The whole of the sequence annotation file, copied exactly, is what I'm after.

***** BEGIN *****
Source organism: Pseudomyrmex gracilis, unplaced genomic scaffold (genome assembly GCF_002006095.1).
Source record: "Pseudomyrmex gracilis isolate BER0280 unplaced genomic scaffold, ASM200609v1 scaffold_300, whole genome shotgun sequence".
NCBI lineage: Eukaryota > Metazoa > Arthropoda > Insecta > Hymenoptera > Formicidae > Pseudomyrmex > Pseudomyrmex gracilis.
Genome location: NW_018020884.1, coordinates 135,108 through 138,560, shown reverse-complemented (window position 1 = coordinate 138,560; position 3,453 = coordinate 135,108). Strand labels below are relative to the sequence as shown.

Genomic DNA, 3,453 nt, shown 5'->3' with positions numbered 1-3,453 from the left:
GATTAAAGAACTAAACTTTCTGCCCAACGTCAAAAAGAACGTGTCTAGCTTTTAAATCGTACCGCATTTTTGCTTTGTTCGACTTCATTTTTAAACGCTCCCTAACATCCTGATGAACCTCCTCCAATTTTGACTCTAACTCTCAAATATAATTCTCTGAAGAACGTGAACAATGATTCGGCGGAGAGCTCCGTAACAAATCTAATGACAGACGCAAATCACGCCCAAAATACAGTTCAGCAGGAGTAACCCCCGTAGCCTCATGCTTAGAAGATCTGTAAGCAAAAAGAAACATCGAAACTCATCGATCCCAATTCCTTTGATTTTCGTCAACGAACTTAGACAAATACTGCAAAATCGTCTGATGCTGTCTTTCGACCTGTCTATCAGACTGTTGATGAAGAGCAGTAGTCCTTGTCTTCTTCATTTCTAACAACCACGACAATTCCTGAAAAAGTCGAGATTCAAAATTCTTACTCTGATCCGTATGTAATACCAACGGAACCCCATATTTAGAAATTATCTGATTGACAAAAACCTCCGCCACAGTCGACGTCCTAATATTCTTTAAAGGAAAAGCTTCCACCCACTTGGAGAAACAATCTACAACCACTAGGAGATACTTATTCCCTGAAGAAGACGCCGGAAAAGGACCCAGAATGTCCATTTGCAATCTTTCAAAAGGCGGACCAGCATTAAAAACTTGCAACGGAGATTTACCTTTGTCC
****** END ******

Source organism: Pseudomyrmex gracilis, unplaced genomic scaffold (genome assembly GCF_002006095.1).
Source record: "Pseudomyrmex gracilis isolate BER0280 unplaced genomic scaffold, ASM200609v1 scaffold_300, whole genome shotgun sequence".
NCBI lineage: Eukaryota > Metazoa > Arthropoda > Insecta > Hymenoptera > Formicidae > Pseudomyrmex > Pseudomyrmex gracilis.
Genome location: NW_018020884.1, coordinates 135,108 through 138,560, shown reverse-complemented (window position 1 = coordinate 138,560; position 3,453 = coordinate 135,108). Strand labels below are relative to the sequence as shown.

Genomic DNA, 3,453 nt, shown 5'->3' with positions numbered 1-3,453 from the left:
GATTAAAGAACTAAACTTTCTGCCCAACGTCAAAAAGAACGTGTCTAGCTTTTAAATCGTACCGCATTTTTGCTTTGTTCGACTTCATTTTTAAACGCTCCCTAACATCCTGATGAACCTCCTCCAATTTTGACTCTAACTCTCAAATATAATTCTCTGAAGAACGTGAACAATGATTCGGCGGAGAGCTCCGTAACAAATCTAATGACAGACGCAAATCACGCCCAAAATACAGTTCAGCAGGAGTAACCCCCGTAGCCTCATGCTTAGAAGATCTGTAAGCAAAAAGAAACATCGAAACTCATCGATCCCAATTCCTTTGATTTTCGTCAACGAACTTAGACAAATACTGCAAAATCGTCTGATGCTGTCTTTCGACCTGTCTATCAGACTGTTGATGAAGAGCAGTAGTCCTTGTCTTCTTCATTTCTAACAACCACGACAATTCCTGAAAAAGTCGAGATTCAAAATTCTTACTCTGATCCGTATGTAATACCAACGGAACCCCATATTTAGAAATTATCTGATTGACAAAAACCTCCGCCACAGTCGACGTCCTAATATTCTTTAAAGGAAAAGCTTCCACCCACTTGGAGAAACAATCTACAACCACTAGGAGATACTTATTCCCTGAAGAAGACGCCGGAAAAGGACCCAGAATGTCCATTTGCAATCTTTCAAAAGGCGGACCAGCATTAAAAACTTGCAACGGAGATTTACCTTTGTCC